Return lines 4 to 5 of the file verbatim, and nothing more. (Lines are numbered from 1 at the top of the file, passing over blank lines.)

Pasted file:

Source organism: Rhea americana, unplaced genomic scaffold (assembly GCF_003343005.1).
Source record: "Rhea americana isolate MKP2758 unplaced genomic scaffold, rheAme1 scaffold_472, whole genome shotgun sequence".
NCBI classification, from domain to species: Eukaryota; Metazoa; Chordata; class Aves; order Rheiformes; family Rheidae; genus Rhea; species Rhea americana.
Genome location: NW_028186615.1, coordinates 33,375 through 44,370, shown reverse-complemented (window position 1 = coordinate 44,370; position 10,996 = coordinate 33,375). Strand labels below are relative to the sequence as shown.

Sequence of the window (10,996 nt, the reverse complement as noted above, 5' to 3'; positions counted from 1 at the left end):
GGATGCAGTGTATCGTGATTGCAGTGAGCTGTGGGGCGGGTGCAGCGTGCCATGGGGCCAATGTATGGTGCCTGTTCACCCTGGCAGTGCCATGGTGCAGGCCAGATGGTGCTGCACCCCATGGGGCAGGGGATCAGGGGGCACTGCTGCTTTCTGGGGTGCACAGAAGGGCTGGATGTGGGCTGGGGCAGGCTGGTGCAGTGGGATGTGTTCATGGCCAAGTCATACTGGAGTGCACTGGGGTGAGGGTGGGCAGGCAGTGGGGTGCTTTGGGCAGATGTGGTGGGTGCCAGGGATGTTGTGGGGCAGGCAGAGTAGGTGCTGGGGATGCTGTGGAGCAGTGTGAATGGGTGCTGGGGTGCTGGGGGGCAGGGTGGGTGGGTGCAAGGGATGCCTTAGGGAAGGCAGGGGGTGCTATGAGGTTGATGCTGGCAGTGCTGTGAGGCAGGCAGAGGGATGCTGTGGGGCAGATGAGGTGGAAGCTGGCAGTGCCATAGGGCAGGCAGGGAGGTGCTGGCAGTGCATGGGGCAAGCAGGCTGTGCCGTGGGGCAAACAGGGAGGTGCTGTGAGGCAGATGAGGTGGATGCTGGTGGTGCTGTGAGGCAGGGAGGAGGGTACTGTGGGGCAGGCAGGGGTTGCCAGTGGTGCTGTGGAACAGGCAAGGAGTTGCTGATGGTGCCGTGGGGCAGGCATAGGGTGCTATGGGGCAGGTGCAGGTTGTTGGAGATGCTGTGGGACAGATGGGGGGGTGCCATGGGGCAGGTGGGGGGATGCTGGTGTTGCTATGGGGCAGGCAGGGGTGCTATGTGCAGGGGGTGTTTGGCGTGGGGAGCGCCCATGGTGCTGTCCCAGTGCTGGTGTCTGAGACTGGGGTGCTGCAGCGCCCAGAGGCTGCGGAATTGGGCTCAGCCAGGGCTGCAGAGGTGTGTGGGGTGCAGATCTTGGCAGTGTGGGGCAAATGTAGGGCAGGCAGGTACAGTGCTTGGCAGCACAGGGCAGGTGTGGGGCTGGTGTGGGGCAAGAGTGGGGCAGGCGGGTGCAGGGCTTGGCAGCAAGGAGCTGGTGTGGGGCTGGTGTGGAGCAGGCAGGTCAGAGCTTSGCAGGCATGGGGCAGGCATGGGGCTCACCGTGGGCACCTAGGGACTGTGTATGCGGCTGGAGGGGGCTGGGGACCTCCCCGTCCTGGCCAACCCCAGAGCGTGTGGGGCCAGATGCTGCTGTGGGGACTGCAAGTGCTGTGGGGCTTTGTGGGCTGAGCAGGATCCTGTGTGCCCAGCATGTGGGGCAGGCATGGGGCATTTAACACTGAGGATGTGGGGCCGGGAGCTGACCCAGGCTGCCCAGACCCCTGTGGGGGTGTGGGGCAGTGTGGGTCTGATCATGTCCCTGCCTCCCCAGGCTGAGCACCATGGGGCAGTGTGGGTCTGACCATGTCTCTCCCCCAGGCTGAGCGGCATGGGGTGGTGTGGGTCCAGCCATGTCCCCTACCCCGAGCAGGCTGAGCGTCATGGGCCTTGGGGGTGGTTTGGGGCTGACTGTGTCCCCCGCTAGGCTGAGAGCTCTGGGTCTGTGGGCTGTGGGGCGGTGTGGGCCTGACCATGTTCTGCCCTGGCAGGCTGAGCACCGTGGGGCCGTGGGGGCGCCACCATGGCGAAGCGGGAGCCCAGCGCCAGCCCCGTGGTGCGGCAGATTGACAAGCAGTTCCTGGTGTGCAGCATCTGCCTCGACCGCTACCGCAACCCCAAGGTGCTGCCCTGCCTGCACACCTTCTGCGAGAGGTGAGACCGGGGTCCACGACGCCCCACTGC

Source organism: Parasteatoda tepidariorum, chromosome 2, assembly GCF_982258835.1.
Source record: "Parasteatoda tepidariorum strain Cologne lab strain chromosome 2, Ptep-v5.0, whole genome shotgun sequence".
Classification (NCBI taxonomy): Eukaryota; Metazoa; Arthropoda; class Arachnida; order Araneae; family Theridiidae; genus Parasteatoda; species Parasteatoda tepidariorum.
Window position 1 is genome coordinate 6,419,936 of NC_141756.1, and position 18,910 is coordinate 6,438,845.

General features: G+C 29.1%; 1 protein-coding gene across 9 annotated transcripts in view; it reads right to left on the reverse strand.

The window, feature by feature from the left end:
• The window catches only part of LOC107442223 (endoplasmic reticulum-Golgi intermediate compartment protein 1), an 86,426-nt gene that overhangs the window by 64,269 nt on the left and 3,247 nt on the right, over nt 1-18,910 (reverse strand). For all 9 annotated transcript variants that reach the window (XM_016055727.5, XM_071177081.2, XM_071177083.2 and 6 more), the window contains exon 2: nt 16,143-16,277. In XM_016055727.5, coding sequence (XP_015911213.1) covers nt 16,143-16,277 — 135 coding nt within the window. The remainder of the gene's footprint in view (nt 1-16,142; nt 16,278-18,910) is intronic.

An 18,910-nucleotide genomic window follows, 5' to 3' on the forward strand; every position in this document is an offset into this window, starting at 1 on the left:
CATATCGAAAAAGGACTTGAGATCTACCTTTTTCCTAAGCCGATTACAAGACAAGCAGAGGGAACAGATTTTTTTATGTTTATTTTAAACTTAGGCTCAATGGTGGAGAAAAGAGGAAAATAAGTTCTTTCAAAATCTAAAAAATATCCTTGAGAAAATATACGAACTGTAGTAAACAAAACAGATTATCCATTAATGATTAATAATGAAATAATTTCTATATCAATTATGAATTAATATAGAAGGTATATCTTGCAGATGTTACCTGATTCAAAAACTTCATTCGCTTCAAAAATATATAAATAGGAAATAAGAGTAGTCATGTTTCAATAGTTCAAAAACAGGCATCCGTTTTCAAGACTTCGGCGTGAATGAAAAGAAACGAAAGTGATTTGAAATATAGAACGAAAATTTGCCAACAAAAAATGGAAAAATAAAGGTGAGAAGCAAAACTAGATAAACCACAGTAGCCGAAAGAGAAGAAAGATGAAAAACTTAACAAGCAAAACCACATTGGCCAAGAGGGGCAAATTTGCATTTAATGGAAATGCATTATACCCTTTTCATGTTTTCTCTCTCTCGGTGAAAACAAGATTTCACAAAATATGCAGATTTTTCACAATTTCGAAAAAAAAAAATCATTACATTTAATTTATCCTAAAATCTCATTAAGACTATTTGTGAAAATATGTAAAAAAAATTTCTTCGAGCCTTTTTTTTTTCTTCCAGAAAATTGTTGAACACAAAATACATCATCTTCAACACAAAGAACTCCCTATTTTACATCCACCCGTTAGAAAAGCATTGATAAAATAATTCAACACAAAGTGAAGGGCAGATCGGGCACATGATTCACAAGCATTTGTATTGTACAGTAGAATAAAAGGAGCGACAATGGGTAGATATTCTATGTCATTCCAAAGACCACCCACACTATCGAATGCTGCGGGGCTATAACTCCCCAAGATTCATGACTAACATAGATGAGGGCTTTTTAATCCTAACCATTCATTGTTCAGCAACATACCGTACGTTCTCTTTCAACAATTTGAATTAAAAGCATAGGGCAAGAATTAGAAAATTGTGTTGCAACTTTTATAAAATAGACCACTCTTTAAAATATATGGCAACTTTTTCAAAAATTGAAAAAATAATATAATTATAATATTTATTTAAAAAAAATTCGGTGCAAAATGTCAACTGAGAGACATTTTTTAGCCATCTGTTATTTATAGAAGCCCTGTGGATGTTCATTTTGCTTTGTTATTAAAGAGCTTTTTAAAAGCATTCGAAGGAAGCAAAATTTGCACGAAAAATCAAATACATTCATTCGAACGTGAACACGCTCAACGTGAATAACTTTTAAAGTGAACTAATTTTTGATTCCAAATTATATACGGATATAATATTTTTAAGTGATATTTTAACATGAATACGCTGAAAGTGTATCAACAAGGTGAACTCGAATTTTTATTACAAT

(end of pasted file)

Genome location: NW_028186615.1, coordinates 33,375 through 44,370, shown reverse-complemented (window position 1 = coordinate 44,370; position 10,996 = coordinate 33,375). Strand labels below are relative to the sequence as shown.

Sequence of the window (10,996 nt, the reverse complement as noted above, 5' to 3'; positions counted from 1 at the left end):